Little children

Our son J. is quite small for his age. At age 3 he was barely three feet tall, which puts him just above the lower 5th percentile of the growth chart. Although he was born normal, his height and weight dropped into the low 5-10 percentile within the first half year of his life and have been there ever since. Even though he is not extremely short (that would start below the third percentile), I do worry about his physical development.

From what I understand, a slow growth is not uncommon in atopic children [1,2], and the severity of the eczema seems to have an influence on the impairment of growth [4]. But it is not at all clear why this happens. Growth is controlled by the growth hormone, and it seems that growth hormone production is impaired in atopic children [3]. The disruption of sleep (that’s where most of the growth hormone is produced) and the chronic inflammation could all have an influence on this hormonal deficiency. Other hypothesis discuss that gastrointestinal abnormalities or inappropriate dietary restrictions could cause malnutrition [2], and strong dosages of cortisone can affect growth as well [1].  Or it could be due to something entirely different which is not understood in atopic children. In other words, it is pretty much a mystery why atopic children tend to be small.

Unfortunately, I am no expert in all those hormonal cascades, so I don’t understand most of the suggested explanations why this impairment of growth is happening. But what I do understand is that most children will catch up with a delayed growth spurt in adolescence, and that growth is not in general impaired but merely delayed [5]. So there is hope that J. will not be the shortest guy around during his whole life…. But nevertheless we should make an effort to rule out all causes that can impair growth other than atopy.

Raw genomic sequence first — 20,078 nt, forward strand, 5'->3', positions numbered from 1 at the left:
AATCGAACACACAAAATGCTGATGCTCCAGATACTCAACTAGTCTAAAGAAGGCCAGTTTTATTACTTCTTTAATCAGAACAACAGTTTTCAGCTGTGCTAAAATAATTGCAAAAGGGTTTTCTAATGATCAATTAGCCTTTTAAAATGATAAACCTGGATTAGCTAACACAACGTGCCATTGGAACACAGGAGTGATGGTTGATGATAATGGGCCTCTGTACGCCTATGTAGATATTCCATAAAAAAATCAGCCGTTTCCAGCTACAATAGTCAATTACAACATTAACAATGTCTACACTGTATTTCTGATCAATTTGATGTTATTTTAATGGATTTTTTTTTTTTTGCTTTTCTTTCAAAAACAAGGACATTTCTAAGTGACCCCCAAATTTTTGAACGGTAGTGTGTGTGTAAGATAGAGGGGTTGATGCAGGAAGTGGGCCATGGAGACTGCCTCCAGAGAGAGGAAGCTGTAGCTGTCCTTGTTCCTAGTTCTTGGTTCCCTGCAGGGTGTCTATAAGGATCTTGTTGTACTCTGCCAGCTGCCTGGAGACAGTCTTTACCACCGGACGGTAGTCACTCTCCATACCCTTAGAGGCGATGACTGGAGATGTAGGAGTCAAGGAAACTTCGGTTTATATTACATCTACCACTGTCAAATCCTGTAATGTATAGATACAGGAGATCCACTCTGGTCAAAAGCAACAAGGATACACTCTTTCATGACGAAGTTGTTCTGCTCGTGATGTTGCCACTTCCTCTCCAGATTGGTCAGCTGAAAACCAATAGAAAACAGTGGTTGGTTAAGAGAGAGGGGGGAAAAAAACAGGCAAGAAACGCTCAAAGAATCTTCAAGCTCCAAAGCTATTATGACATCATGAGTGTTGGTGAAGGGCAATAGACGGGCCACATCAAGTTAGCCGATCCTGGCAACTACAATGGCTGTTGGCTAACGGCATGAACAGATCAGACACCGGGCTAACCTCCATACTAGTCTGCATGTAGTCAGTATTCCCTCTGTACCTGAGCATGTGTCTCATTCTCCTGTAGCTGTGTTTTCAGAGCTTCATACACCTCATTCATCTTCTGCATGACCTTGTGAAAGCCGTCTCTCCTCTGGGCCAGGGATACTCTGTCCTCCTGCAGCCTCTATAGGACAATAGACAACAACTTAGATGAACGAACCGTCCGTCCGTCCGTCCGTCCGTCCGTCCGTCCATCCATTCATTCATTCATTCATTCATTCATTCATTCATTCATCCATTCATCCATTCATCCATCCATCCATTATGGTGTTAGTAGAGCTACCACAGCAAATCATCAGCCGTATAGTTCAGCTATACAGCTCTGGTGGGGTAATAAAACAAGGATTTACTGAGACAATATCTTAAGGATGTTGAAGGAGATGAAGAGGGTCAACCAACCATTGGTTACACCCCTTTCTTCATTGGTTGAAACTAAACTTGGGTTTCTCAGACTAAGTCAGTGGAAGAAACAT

We have a large university hospital not too far away from us with a quite good dermatological clinic that, so I now learned, offers special consultation for atopic patients. I made an appointment for J. for next month. I hope that will be helpful.

References:

[1] David J. Atherton (1994) Eczema in childhood. The facts. Oxford Medical Publications, Oxford University Press.

[2] Ring J, Przybilla B and Ruzicka T (Eds.) (2006). Handbook of Atopic Eczema. Springer-Verlag Berlin Heidelberg. (available as electronic version online)

[3] Ferguson, AC, Murray, AB, Tze, WJ (1982). Short stature and delayed skeletal maturation in children with allergic disease. J. Allergy Clin. Immunol., 69, 5:461-6.

[4] Agostoni, C, Grandi, F, Scaglioni, S, Giannì, ML, Torcoletti, M, Radaelli, G, Fiocchi, A, Riva, E (2000). Growth pattern of breastfed and nonbreastfed infants with atopic dermatitis in the first year of life. Pediatrics, 106, 5:E73.

[5] Ellison, JA, Patel, L, Kecojevic, T, Foster, PJ, David, TJ, Clayton, PE (2006). Pattern of growth and adiposity from infancy to adulthood in atopic dermatitis. Br. J. Dermatol., 155, 3:532-8.

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One Response to Little children

  1. Spanish Key says:

    Hey, I’m atopic, and normal-sized. So’s my sister. My atopic cousin is a giant, a truck driver. I hadn’t heard of any connection. Based on my anecdotal experience, it’s not a worry. My non-atopic dad, however–he’s the short man!

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